- Åsgård R, Rytter E, Basu S, Abramsson-Zetterberg L, Möller L, Vessby B. High intake of fruit and vegetables is related to low oxidative stress and inflammation in a group of patients with type 2 diabetes. Scand J Food Nutr. 2007;51(4):149–158. doi:10.1080/17482970701737285
- Webb AL, Villamor E. Update: effects of antioxidant and non-antioxidant vitamin supplementation on immune function. Nutr Rev 2007;65:181–217.
- Lampe JW. Health effects of vegetables and fruit: assessing mechanisms of action in human experimental studies. Am J Clin Nutr 1999;70:475S–90S.
- Watzl B, Bub A, Brandstetter BR, Rechkemmer G. Modulation of human T-lymphocyte functions by the consumption of carotenoid-rich vegetables. Br J Nutr 1999;82:383–9.
- Hosseini, B., Berthon, B. S., Saedisomeolia, A., Starkey, M. R., Collison, A., Wark, P. A. B., & Wood, L. G. (2018). Effects of fruit and vegetable consumption on inflammatory biomarkers and immune cell populations: a systematic literature review and meta-analysis. The American Journal of Clinical Nutrition, 108(1), 136–155. https://doi.org/10.1093/ajcn/nqy082
- Holt EM, Steffen LM, Moran A, et al. Fruit and vegetable consumption and its relation to markers of inflammation and oxidative stress in adolescents. J Am Diet Assoc. 2009;109(3):414–421. doi:10.1016/j.jada.2008.11.036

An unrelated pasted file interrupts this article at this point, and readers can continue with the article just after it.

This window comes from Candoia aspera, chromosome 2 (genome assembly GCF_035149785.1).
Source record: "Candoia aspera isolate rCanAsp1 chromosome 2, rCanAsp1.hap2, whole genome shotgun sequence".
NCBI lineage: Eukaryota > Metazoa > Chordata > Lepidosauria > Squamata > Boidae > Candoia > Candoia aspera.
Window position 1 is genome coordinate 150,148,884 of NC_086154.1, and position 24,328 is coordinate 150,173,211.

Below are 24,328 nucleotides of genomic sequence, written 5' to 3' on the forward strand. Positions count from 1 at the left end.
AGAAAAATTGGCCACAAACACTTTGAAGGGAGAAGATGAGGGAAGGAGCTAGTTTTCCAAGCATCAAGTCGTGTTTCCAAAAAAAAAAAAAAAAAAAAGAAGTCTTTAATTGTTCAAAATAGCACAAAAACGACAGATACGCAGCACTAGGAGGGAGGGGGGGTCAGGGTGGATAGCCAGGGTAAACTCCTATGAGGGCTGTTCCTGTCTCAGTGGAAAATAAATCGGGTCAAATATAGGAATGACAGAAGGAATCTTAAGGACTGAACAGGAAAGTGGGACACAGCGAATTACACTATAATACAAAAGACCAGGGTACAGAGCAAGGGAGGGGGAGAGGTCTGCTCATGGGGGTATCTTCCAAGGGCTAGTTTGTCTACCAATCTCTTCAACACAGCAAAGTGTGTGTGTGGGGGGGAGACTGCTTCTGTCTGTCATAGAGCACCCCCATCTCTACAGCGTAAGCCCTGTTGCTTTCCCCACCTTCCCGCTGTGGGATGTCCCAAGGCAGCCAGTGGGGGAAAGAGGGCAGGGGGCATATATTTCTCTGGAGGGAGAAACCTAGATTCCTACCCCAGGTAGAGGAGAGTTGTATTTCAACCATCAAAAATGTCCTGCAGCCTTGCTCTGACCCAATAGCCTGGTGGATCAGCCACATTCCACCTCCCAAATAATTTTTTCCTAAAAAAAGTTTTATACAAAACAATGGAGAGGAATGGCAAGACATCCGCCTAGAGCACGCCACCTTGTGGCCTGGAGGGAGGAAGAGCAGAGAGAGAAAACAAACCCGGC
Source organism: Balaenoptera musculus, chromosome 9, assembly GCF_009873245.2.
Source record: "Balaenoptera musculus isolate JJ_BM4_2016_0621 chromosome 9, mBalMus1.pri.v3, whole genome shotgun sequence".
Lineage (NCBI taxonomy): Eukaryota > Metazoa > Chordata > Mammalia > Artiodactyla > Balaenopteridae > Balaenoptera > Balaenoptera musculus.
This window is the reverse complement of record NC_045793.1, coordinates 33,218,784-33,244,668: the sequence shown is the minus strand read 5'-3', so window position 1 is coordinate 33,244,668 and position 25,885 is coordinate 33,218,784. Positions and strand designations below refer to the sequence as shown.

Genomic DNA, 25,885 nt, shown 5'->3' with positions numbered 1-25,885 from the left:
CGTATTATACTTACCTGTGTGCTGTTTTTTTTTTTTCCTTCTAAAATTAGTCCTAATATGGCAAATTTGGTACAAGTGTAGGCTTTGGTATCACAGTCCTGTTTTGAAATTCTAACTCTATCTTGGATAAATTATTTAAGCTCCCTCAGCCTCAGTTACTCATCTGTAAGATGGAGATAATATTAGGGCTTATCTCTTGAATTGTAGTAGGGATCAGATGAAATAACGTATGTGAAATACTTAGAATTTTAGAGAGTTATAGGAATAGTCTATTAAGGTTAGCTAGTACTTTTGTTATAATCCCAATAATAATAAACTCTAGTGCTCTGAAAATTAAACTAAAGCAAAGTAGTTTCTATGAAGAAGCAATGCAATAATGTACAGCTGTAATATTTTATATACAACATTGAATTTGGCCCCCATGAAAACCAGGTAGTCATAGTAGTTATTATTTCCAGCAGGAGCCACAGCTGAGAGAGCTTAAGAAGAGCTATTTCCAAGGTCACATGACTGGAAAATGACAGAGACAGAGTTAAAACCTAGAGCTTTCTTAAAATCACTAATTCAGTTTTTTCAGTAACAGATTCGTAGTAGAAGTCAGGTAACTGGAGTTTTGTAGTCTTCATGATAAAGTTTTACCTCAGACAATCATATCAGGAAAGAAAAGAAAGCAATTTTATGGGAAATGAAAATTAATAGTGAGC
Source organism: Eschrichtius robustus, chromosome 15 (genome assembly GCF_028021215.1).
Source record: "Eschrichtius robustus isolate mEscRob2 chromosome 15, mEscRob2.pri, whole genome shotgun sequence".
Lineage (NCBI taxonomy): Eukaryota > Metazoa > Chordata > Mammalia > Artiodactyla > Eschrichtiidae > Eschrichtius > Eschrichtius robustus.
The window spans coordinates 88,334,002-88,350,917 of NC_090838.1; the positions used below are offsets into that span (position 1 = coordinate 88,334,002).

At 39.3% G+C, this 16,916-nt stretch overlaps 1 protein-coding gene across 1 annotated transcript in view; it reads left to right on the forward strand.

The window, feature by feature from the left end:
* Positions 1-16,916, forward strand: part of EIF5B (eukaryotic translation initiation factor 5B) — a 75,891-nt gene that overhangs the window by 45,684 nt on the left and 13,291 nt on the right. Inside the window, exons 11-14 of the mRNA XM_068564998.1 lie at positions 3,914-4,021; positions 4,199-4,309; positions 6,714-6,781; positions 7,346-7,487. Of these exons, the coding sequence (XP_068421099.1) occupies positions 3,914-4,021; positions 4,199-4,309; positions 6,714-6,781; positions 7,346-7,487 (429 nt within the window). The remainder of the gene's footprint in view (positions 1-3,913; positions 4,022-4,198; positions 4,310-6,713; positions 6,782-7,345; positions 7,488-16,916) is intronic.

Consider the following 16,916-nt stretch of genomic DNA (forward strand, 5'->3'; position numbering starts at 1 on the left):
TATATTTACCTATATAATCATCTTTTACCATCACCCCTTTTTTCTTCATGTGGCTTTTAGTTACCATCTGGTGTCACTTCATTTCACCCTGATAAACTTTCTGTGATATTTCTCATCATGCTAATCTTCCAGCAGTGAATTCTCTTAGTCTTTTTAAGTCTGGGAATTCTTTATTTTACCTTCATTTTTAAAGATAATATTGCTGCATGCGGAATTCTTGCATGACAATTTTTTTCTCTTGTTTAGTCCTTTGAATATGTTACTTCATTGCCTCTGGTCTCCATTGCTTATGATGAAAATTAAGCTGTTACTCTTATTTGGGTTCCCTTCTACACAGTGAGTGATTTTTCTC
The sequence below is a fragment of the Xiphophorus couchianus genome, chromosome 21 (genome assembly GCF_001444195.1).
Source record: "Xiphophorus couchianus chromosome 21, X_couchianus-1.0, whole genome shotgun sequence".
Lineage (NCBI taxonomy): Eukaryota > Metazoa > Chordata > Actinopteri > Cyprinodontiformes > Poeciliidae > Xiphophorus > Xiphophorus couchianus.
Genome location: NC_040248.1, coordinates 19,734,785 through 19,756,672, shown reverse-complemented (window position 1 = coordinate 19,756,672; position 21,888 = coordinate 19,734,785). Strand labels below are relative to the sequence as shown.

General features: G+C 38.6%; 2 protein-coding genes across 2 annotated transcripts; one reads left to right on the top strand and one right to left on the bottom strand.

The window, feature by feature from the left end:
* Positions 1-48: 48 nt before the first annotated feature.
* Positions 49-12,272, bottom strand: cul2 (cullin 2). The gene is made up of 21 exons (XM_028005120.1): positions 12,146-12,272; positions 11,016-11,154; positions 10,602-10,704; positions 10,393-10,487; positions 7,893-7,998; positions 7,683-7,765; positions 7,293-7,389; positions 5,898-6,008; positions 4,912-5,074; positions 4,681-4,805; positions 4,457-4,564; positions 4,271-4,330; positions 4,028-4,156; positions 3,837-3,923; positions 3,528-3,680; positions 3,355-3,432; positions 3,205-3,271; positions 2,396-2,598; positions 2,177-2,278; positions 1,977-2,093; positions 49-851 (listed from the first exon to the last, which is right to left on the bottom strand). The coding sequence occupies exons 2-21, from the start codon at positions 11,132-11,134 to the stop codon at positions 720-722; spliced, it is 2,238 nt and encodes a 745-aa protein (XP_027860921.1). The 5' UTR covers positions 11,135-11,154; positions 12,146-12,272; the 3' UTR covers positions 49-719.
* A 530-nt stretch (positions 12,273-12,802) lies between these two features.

- Zakaryan, H., Arabyan, E., Oo, A. et al. Flavonoids: promising natural compounds against viral infections. Arch Virol 162, 2539–2551 (2017). https://doi.org/10.1007/s00705-017-3417-y
- Tang, G. (2010). Chapter 25 – Spinach and Carrots: Vitamin A and Health. In R. R. Watson & V. R. B. T.-B. F. in P. H. Preedy (Eds.) (pp. 381–392). San Diego: Academic Press. https://doi.org/https://doi.org/10.1016/B978-0-12-374628-3.00025-6
- Hosseinzade, A., Sadeghi, O., Naghdipour Biregani, A., Soukhtehzari, S., Brandt, G. S., & Esmaillzadeh, A. (2019). Immunomodulatory Effects of Flavonoids: Possible Induction of T CD4+ Regulatory Cells Through Suppression of mTOR Pathway Signaling Activity . Frontiers in Immunology . Retrieved from https://www.frontiersin.org/article/10.3389/fimmu.2019.00051
- Arreola R, Quintero-Fabián S, López-Roa RI, et al. Immunomodulation and anti-inflammatory effects of garlic compounds. J Immunol Res. 2015;2015:401630. doi:10.1155/2015/401630
- Ding S, Jiang H, Fang J. Regulation of Immune Function by Polyphenols. J Immunol Res. 2018;2018:1264074. Published 2018 Apr 12. doi:10.1155/2018/1264074
- Kim, J. K., Shin, E.-C., Kim, C. R., Park, G. G., Choi, S. J., Park, C.-S., & Shin, D.-H. (2013). Effects of brussels sprouts and their phytochemical components on oxidative stress-induced neuronal damages in PC12 cells and ICR mice. Journal of Medicinal Food, 16(11), 1057–1061. https://doi.org/10.1089/jmf.2012.0280
- Nijhoff, W. A., Grubben, M. J., Nagengast, F. M., Jansen, J. B., Verhagen, H., van Poppel, G., & Peters, W. H. (1995). Effects of consumption of Brussels sprouts on intestinal and lymphocytic glutathione S-transferases in humans. Carcinogenesis, 16(9), 2125–2128. https://doi.org/10.1093/carcin/16.9.2125